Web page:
I bought my first GPS back in 2000 when they first became affordable and had the links to interoperate with various TOPO and Mapsource software systems. It was one of the early versions of the eTrex Vista and featured 8 MB of space to store maps.
That GPS saved my butt up in Maine. All you needed to do up there is walk 50 feet away from the truck in the dense woods and it was very easy to become disoriented. I quickly got in the habit of marking my location as a waypoint as soon as I parked the truck.
It was later that I discovered the value of the tracking feature in these devices. After returning from any of the fishing trips, I would wonder exactly where I had fished, how far I had penetrated and where the good places were. With the tracking feature, I could upload this information to my map and see the actual plot of where I had been. This made it very easy to determine where I needed to go on the next trip to get full coverage of the area.
Two years ago, the GPSMAP 60C came out and I was captivated by the high intensity color screen as well as the increased capacity. So, I gave the Vista to my son and grabbed a 60C as soon as I could save up for it.
This thing has been awesome. The battery life is pretty good - I get about 3 full day fishing trips off each battery load. It has proven to be pretty durable as well. I've banged it on rocks, dunked it in the water, had it rattle around on the dashboard of the truck as well as inflicted any number of other horrors. It's still alive.
On the down side, the instructions on how to really use this thing are not well written. It takes awhile to figure stuff out - like the compass on this model does not work unless you are moving - something that strikes me as pretty stupid.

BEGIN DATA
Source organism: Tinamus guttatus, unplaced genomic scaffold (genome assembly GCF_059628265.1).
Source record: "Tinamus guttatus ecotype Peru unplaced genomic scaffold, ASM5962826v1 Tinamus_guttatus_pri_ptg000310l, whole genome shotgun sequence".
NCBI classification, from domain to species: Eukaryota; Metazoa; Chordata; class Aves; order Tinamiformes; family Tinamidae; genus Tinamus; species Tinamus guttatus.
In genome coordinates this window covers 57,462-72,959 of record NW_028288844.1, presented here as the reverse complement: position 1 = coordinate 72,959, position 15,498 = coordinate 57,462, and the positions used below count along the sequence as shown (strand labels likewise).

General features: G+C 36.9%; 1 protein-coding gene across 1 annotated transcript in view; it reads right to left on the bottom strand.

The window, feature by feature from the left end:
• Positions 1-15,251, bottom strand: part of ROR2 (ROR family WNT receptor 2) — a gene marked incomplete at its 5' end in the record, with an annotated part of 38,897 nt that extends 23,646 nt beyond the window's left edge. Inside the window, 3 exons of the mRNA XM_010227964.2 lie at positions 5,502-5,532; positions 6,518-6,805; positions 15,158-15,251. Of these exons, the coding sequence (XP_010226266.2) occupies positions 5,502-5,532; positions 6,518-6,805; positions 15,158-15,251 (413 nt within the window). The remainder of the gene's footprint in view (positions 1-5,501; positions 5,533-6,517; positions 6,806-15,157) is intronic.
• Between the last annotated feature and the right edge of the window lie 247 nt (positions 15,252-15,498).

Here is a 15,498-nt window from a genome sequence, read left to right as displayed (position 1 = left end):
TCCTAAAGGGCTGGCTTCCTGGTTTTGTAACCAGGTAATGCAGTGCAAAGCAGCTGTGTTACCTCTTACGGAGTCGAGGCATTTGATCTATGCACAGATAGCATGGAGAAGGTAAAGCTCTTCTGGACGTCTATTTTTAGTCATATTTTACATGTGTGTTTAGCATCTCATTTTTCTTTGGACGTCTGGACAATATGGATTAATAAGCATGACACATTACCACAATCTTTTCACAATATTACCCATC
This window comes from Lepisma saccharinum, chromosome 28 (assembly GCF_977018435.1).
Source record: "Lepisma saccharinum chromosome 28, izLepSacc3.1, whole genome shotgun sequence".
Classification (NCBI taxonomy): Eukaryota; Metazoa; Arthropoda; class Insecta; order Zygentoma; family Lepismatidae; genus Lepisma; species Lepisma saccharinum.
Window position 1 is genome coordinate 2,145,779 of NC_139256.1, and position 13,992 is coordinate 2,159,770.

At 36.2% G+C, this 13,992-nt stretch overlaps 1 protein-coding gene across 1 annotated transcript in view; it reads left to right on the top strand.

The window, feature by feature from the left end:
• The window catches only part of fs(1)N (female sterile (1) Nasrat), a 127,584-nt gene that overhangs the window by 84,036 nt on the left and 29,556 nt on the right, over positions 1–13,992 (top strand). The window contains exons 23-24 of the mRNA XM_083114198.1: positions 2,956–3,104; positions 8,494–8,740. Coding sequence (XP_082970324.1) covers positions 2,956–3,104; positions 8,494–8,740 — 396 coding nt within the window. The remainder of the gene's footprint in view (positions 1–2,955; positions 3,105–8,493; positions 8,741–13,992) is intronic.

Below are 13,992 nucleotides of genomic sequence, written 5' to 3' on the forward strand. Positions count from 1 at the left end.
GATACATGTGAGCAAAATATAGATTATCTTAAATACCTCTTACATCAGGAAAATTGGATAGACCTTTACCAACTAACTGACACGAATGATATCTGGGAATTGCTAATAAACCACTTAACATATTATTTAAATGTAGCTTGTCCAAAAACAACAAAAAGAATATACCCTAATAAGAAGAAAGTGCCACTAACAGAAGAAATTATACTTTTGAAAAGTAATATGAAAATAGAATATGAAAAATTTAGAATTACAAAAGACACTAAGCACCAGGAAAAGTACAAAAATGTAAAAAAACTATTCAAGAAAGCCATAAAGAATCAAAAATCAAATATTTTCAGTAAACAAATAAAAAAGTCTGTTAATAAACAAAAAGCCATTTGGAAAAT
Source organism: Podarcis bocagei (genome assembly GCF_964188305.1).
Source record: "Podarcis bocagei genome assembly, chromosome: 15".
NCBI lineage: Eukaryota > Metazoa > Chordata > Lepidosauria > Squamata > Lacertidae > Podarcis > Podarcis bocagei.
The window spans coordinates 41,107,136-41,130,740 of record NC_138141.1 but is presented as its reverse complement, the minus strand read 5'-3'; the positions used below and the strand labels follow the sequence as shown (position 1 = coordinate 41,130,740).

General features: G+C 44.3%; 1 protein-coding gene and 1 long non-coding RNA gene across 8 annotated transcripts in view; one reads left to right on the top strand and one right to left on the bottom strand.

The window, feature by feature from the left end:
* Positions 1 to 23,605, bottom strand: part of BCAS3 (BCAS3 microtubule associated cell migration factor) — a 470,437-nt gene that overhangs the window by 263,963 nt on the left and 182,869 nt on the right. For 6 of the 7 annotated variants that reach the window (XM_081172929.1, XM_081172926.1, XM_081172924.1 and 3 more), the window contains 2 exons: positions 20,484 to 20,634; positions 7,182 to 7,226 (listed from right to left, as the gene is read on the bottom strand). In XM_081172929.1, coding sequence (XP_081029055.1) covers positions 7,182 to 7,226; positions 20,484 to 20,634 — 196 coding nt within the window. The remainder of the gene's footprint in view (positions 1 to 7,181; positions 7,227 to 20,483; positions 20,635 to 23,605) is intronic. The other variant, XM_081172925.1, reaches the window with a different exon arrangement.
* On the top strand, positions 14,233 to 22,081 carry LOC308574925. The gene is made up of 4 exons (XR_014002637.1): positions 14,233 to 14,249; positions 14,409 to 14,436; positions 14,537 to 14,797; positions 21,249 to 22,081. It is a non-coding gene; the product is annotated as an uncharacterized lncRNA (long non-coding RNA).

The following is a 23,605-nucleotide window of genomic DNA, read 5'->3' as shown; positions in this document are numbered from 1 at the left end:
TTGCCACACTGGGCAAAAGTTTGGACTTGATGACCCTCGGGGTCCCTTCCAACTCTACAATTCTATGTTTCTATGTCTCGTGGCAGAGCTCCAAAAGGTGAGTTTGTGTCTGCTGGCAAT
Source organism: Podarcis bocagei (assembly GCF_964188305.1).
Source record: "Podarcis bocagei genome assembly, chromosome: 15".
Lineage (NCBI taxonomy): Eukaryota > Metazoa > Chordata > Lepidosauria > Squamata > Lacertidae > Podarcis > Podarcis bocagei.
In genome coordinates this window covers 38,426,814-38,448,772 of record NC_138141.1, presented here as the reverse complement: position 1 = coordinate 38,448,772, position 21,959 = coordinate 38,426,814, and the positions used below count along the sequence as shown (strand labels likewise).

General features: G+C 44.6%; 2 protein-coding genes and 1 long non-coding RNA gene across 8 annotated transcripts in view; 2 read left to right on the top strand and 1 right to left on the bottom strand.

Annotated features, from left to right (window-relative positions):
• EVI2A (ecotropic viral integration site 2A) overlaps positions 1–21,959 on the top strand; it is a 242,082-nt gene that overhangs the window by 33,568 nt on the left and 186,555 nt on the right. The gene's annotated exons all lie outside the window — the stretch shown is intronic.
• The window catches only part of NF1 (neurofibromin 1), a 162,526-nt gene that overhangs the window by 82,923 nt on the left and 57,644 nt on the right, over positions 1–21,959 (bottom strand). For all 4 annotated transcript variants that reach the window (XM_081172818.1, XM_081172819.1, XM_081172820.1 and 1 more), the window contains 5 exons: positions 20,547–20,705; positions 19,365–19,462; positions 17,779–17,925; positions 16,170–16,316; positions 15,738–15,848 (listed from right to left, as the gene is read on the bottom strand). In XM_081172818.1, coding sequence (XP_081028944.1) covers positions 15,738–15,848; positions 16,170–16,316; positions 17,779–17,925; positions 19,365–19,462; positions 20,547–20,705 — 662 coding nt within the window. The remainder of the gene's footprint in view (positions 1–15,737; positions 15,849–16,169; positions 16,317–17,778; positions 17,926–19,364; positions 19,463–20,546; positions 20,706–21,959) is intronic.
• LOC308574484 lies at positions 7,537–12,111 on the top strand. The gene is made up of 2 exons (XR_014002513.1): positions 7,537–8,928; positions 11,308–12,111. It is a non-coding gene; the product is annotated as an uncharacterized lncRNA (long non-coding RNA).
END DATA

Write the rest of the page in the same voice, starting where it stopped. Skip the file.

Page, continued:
The navigation feature is there, but has errors when you are looking to go on really remote roads. In addition, to navigate, you have to plot your route by establishing waypoints - you cannot enter an address like you can on some of the newer models.
Features I use every trip are the waypoint marking and "go to" feature. Just like in the Maine woods, it's sometimes hard to find the trail back up from the river. I always mark the truck and where I hit the trail - or any other critical intersections. On the way back, I just tell the GPS to "go to" the waypoint and it keeps track of the direction and distance. It's nice to see all of the above on the topo map I downloaded into the system from the Mapsource CD. Important! The only downloadable maps are the ones that Garmin sells on under the Mapsource brand. The others will allow you to interact with the Garmin products by importing or exporting routes and waypoints, but that's it..
The Mapsource maps are pretty low resolution. I really wish they would update their software to match the increased storage capability of the newer models to show more map features.
It is my understanding that the newer models have better, more sensitive antennas. That would be a great improvement. Both of the models I have owned will lose the satelitte in moderate woods. The 60C is better than the Vista, and I understand that the updated GPSMAP 60CSx has an improved antenna array built in that allows it to connect through reasonable tree cover. The bottom line on that is that you may need to find an open spot with a clear view to the southern sky to regain your signal. This is not a big deal if you are fishing. Typically, there is enough open sky over the stream to feed a signal. However, in tight places, like the Shenandoah, you will lose it.
One approach to maximize the signal strength is to wear the GPS using the clip attachment. I clip mine to the shoulder strap on my pack and have noticed a substantial improvement. Prior to doing this, I would clip it to my trout bag. When clipped there, it would ride low and not always have a clear shot at the sky.
Bottom line: It does not really matter what brand you get as long as you have one of these. I would not go fishing without it.